Computational geometry emerged from the field of algorithms design and analysis in the late 1970s. It has grown into a recognized discipline with its own journals, conferences, and a large community of active researchers. The success of the field as a research discipline can on the one hand be explained from the beauty of the problems studied and the solutions obtained, and, on the other hand, by the many application domains—computer graphics, geographic information systems (GIS), robotics, and others—in which geometric algorithms play a fundamental role.
For many geometric problems the early algorithmic solutions were either slow or difficult to understand and implement. In recent years a number of new algorithmic techniques have been developed that improved and simplified many of the previous approaches. In this textbook we have tried to make these modern algorithmic solutions accessible to a large audience. The book has been written as a textbook for a course in computational geometry, but it can also be used for self-study.
Structure of the book. Each of the sixteen chapters (except the introductory chapter) starts with a problem arising in one of the application domains. This problem is then transformed into a purely geometric one, which is solved using techniques from computational geometry. The geometric problem and the concepts and techniques needed to solve it are the real topic of each chapter. The choice of the applications was guided by the topics in computational geometry we wanted to cover; they are not meant to provide a good coverage of the application domains. The purpose of the applications is to motivate the reader; the goal of the chapters is not to provide ready-to-use solutions for them. Having said this, we believe that knowledge of computational geometry is important to solve geometric problems in application areas efficiently. We hope that our book will not only raise the interest of people from the algorithms community, but also from people in the application areas.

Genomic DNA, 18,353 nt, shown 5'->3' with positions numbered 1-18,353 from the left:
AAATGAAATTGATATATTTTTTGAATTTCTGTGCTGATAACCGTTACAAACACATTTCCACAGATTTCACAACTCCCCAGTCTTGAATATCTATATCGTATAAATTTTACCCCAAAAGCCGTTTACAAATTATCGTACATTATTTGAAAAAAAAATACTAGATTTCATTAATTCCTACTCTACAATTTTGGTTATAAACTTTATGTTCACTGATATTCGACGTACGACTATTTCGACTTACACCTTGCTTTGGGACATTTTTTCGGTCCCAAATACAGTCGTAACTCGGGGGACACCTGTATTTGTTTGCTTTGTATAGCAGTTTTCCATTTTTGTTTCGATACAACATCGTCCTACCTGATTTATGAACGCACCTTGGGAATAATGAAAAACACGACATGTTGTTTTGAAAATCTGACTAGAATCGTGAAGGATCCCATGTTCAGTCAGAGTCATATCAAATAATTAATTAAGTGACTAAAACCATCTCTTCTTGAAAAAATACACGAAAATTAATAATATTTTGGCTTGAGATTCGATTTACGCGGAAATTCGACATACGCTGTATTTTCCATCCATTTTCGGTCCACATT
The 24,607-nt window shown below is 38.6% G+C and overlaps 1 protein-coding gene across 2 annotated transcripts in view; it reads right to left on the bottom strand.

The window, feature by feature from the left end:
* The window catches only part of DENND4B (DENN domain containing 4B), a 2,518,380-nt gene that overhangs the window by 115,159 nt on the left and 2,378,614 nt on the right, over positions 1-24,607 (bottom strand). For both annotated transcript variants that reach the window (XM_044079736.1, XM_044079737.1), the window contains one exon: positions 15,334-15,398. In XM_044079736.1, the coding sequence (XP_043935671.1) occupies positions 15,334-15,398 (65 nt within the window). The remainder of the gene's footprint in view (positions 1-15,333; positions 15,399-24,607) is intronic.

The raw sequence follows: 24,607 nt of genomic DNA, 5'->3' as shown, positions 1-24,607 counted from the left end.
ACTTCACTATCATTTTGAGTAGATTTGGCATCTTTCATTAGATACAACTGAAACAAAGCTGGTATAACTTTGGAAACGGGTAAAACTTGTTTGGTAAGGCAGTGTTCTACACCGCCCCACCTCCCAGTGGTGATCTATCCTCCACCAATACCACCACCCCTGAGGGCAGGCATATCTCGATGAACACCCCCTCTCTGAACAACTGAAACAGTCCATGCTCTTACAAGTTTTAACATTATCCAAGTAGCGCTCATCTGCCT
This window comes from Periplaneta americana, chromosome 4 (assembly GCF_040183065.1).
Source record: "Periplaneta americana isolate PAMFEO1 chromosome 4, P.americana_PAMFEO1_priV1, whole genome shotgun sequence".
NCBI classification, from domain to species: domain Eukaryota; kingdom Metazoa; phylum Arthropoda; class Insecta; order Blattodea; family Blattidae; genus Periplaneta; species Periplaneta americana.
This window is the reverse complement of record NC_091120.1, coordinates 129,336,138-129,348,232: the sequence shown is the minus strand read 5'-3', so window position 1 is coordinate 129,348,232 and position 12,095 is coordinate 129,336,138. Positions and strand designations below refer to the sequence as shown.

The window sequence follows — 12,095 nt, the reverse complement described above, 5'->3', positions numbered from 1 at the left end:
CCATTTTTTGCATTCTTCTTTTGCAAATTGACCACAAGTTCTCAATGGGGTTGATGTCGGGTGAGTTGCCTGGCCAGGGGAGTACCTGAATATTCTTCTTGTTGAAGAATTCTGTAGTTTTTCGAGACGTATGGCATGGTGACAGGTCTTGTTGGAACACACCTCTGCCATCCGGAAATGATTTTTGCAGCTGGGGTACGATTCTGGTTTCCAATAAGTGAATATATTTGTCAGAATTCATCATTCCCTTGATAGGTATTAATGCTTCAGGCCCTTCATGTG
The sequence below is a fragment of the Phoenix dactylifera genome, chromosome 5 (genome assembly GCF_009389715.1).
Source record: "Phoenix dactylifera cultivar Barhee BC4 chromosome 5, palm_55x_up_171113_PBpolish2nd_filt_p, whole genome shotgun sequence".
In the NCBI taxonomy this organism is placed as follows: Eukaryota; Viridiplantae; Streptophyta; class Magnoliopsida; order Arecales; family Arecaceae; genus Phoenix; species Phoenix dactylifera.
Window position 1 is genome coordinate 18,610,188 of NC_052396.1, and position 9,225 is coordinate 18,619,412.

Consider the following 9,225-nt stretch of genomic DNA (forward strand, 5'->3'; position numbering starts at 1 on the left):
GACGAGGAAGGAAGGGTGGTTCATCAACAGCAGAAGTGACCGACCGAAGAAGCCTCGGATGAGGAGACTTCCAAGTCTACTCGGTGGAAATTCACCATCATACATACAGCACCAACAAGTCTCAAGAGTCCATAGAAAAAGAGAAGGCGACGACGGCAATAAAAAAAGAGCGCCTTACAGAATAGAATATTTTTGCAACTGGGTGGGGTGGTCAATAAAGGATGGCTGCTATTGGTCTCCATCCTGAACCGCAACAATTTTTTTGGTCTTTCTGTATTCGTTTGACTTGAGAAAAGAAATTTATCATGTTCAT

For most geometric problems treated we give just one solution, even when a number of different solutions exist. In general we have chosen the solution that is easiest to understand and implement. This is not necessarily the most efficient solution. We also took care that the book contains a good mixture of techniques like divide-and-conquer, plane sweep, and randomized algorithms. We decided not to treat all sorts of variations to the problems; we felt it is more important to introduce all main topics in computational geometry than to give more detailed information about a smaller number of topics.
Computational Geometry: Algorithms and Applications, 3e
Mark de Berg, Otfried Cheong, Marc van Kreveld and Mark Overmars
© 2008, 2000, 1997 Springer-Verlag Berlin Heidelberg
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